The most powerful part of Scrum from his [Jeff Johnson] point of view? Demos.
Scrum is not about the developers. It's about the customers and stakeholders.
I learned a lot about systems theory and how a system only has certain stable states. As a cell evolves, it moves from one stable state to another. Figuring out the rules to move a complex adaptive system from one state to another, and how to make the next state a positive one rather than a negative one, was something I spent nearly a decade on. To change a cell, you first inject energy into the system. At first there's chaos, there seem to be no rules, everything is in flux...
"How many gantt charts have you seen in your career?" I asked.
"Hundreds," he replied.
"How many of them were right?"
He paused. "None."
In business we all too often focus solely on individuals, even if production is a team effort.
It's the system that surrounds us, rather than any intrinsic quality, that accounts for the vast majority of our behaviour.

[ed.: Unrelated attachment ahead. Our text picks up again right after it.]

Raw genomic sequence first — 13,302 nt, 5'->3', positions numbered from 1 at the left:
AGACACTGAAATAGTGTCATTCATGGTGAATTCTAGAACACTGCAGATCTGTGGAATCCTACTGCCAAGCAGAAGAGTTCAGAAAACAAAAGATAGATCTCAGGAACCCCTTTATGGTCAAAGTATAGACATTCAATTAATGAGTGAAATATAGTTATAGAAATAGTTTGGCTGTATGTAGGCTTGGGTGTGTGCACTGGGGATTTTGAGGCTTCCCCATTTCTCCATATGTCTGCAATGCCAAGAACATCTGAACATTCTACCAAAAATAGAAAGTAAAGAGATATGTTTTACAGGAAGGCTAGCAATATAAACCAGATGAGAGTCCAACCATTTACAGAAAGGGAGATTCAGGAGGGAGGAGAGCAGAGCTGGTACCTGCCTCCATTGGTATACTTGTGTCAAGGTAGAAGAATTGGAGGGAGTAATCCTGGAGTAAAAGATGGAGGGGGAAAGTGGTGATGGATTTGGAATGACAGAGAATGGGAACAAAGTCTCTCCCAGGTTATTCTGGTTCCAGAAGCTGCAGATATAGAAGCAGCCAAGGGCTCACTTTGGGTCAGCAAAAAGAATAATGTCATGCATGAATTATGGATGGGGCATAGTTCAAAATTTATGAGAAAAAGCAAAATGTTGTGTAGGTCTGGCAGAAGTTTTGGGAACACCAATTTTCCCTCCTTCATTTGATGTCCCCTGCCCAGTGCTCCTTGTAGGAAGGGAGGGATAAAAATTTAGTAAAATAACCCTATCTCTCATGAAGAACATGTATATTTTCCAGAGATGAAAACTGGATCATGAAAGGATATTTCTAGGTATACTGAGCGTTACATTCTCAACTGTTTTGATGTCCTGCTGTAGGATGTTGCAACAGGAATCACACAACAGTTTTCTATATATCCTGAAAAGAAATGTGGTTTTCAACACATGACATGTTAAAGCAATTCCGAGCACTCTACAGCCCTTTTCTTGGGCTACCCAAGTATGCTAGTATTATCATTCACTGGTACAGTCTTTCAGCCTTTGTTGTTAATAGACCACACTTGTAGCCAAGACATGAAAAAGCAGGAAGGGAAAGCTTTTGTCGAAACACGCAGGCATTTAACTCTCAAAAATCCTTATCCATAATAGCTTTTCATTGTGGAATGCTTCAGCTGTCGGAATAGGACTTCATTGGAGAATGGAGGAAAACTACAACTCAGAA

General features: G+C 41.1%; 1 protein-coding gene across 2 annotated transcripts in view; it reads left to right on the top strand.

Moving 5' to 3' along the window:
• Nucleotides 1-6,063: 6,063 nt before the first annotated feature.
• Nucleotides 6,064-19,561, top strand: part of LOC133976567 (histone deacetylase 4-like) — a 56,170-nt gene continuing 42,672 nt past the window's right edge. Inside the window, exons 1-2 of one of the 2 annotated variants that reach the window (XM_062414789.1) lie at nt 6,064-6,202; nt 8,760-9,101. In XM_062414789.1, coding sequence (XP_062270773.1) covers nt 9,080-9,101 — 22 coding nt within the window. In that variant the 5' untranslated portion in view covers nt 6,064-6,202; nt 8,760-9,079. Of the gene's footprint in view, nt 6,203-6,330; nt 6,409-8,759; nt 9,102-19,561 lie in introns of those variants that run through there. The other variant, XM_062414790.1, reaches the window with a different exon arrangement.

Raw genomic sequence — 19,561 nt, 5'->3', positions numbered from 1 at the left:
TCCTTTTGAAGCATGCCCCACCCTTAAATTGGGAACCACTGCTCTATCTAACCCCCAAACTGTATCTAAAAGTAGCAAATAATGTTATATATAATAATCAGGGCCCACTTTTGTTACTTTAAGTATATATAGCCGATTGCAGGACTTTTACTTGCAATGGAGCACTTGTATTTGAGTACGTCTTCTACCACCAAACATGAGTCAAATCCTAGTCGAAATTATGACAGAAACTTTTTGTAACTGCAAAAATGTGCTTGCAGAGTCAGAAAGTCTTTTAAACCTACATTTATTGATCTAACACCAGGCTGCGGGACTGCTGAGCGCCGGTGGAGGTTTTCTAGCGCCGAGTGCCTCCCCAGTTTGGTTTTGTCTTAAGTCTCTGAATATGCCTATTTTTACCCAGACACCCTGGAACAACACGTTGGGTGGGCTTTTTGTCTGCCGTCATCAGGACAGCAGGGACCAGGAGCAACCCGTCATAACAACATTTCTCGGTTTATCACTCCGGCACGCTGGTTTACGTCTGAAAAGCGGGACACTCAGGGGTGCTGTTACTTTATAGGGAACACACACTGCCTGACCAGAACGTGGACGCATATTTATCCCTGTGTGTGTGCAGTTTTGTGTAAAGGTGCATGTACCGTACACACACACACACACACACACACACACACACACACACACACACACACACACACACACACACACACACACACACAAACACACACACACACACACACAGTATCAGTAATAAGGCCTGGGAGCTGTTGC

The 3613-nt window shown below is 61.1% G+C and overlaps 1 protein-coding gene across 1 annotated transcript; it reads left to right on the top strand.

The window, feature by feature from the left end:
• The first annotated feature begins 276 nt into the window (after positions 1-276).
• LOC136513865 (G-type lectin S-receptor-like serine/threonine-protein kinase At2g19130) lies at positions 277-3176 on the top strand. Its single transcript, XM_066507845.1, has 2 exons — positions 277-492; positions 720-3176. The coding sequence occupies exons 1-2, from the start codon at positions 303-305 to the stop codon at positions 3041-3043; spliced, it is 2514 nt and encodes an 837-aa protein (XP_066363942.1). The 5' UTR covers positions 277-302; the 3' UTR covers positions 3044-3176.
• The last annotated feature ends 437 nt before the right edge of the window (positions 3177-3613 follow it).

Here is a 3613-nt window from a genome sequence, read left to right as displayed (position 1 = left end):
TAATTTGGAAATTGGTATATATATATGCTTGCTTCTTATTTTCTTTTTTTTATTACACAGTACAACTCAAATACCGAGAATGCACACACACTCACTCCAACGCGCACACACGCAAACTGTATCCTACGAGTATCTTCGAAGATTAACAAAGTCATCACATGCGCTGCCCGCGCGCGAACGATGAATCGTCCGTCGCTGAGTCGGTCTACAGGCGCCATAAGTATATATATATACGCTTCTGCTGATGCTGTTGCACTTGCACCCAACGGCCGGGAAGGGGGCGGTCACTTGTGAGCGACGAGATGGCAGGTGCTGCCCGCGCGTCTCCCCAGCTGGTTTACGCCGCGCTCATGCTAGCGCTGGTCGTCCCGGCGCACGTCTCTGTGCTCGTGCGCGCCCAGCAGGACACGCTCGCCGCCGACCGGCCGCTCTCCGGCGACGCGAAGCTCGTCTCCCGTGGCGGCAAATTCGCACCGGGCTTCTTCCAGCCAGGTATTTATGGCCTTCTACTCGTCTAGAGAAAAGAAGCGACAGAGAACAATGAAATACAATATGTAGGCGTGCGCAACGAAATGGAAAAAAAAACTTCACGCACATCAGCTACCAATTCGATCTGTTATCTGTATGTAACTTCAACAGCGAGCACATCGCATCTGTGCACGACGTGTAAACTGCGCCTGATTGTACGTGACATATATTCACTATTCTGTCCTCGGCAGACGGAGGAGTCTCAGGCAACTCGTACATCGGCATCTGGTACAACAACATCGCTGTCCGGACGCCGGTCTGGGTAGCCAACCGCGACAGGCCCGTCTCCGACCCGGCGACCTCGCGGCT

Every three weeks each team had to demonstrate to their colleagues what it was working on. This was an open demonstration; anyone could come. And if that demo wasn't both working and cool, [MediaLab] directors killed the project.
"Sprints." We called them that because the name evokes a quality of intensity.
Nothing gets moved to Done unless it can be used by the customer.
After engaging for a while in Sprints and Stand-ups, you stop seeing time as a linear arrow into the future but, rather, as something that is fundamentally cyclical.
People think in narratives, in stories.
The Product Owner has to be available to the team, to explain what needs to be done and why. While the Product Owner is ultimately accountable for the Backlog, there needs to be a constant dialogue with the team.
Orientation isn't just a state you're in; it's a process. You're always orienting... [OODA]